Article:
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                                 RSPT 1207 Cardiopulmonary A&P




Ventilation
Lecture Notes
Reference & Reading: Egan’s Chapter 9
  I. Primary function of lungs is to move air in and out. VENTILATION is the process of
         moving air in and out of the lung. Differs from respiration.


  II. Mechanics of Ventilation
         a. Has two phases:
                  Inspiration
                 Expiration
         b. TIDAL VOLUME (VT)– volume of gas that moves in or out of the lungs
         c. VITAL CAPACITY (VC) – have reserves for increasing ventilation


  III. Pressure Differences During Breathing – Ventilation happens because of changes
         in pressure
         a. Pressures measured in CmH2O; related to atmospheric pressures
                  Positive pressure: > atmospheric pressure
                  Negative pressure: subatmospheric pressure
                  Mouth pressure, body surface pressure are at 0 (atmospheric
                     pressure)
                  Alveolar pressure – aka intrapulmonary pressure
                  Pleural pressure
         b. PRESSURE GRADIENT – the difference between 2 pressures
         c. Three pressures to be noted in ventilation:
                  Transrespiratory – causes flow into and out of alveoli
                  Transpulmonary – difference between alveoli & pleural space; keep
                     alveoli inflated
                  Transthoracic – difference between pleural space and body
                     surface; pressure required to expand/contract lungs & chest wall


  IV. Inspiration – Gas flow must be started from atmosphere to the airways. Negative
         pressure must be generated to create a gradient. The intrathoracic volume
         must rise so the intrathoracic pressure can drop before the airway pressure
         can drop.
         a. Diaphragm must drop and rib cage spreads apart, so that the thoracic
            cavity becomes larger. The intrathoracic pressure drops from its negative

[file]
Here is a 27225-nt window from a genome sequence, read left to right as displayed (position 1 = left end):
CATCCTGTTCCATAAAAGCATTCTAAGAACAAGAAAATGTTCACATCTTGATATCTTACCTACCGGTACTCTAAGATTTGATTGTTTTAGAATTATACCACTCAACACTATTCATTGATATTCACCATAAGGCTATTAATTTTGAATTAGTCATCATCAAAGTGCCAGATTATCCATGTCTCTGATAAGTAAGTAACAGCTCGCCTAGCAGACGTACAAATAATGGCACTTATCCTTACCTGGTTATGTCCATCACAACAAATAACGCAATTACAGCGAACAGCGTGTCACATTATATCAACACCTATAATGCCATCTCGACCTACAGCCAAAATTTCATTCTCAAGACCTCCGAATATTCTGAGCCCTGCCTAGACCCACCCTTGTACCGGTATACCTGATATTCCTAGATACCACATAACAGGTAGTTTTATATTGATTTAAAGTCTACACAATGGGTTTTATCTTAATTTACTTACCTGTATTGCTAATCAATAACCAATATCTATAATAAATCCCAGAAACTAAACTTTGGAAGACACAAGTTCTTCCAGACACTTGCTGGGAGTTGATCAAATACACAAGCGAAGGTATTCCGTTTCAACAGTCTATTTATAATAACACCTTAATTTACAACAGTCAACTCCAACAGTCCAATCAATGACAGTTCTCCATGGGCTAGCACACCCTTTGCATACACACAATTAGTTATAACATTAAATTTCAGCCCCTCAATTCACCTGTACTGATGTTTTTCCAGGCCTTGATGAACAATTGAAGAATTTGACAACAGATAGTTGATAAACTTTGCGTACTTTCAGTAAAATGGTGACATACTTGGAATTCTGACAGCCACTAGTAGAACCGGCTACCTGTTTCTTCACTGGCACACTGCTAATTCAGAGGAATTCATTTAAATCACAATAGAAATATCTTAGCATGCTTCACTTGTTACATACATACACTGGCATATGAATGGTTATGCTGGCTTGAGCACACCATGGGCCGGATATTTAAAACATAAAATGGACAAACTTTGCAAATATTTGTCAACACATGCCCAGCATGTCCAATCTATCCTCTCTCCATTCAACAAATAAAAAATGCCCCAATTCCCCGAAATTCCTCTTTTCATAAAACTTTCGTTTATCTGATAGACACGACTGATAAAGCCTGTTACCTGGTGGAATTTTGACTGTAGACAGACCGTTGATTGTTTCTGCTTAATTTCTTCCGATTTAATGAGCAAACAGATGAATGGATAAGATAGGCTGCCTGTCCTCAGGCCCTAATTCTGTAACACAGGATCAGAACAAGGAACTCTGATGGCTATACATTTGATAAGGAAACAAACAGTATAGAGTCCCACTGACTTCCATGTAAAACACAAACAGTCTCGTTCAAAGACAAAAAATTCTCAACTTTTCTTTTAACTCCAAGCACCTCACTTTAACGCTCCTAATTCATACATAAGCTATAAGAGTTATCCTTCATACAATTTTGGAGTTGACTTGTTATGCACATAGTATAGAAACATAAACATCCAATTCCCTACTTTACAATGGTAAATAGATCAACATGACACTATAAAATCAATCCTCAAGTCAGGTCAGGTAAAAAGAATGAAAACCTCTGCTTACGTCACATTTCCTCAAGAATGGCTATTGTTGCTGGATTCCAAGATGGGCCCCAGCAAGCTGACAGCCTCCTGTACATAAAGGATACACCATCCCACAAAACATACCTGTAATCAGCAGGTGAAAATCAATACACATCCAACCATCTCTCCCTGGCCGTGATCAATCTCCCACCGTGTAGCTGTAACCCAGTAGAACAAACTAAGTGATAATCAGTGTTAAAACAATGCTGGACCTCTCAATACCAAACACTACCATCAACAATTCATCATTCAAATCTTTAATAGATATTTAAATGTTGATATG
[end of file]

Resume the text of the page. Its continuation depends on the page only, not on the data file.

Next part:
of approx -5 to a negative pressure of approx -10 (driving pressure 5) as
            this thoracic cavity gets larger.
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       b. The lung sticks to the thoracic cage, enlarges as the thorax enlarges.
           Pressures drop to a negative in the alveoli.
       c. Because there is a negative pressure in the airways and in the alveoli, and
           the atmosphere is still zero, there is now a driving pressure that allows
           gas flow to occur in the direction of the negative pressure.
       d. Gas moves along the airways and into the alveoli- until there is no longer
          a pressure gradient between the mouth and the alveoli.
       e. Flow stops – this point is called END-INSPIRATION.


V. Expiration – is passive. The thorax recoils, ↑ pressure in pleural space. Alveoli
       begin to deflate; positive pressure causes air to move towards mouth. The
       point in which the air has left the lung is called END-EXPIRATION.


VI. Forces opposing Inflation of the lung – several things must be overcome for
       inspiration to occur. Two categories:
                  Elastic: involves lung tissue, thorax tissue & surface tension
                  Frictional: resistance by gas flow & tissue movement
VII. Elastic forces
       a. Elastic opposition to ventilation
                  Elasticity: occurs in lungs elastic and collagen in the parenchyma
                  Negative pressures are required to stretch lung to ↑ lung volume
       b. Surface Tension Forces – lung filled with fluid is easier to fill than a lung
           without
                  Alveoli have pulmonary surfactant; which help create a gas-fluid
                interface
       c. ELASTIC RECOIL – combination of tissue elasticity & surface tension forces


VIII. Compliance – is a measurement of distensibility of the lung.
       a. It is defined as the volume of change per unit of pressure change: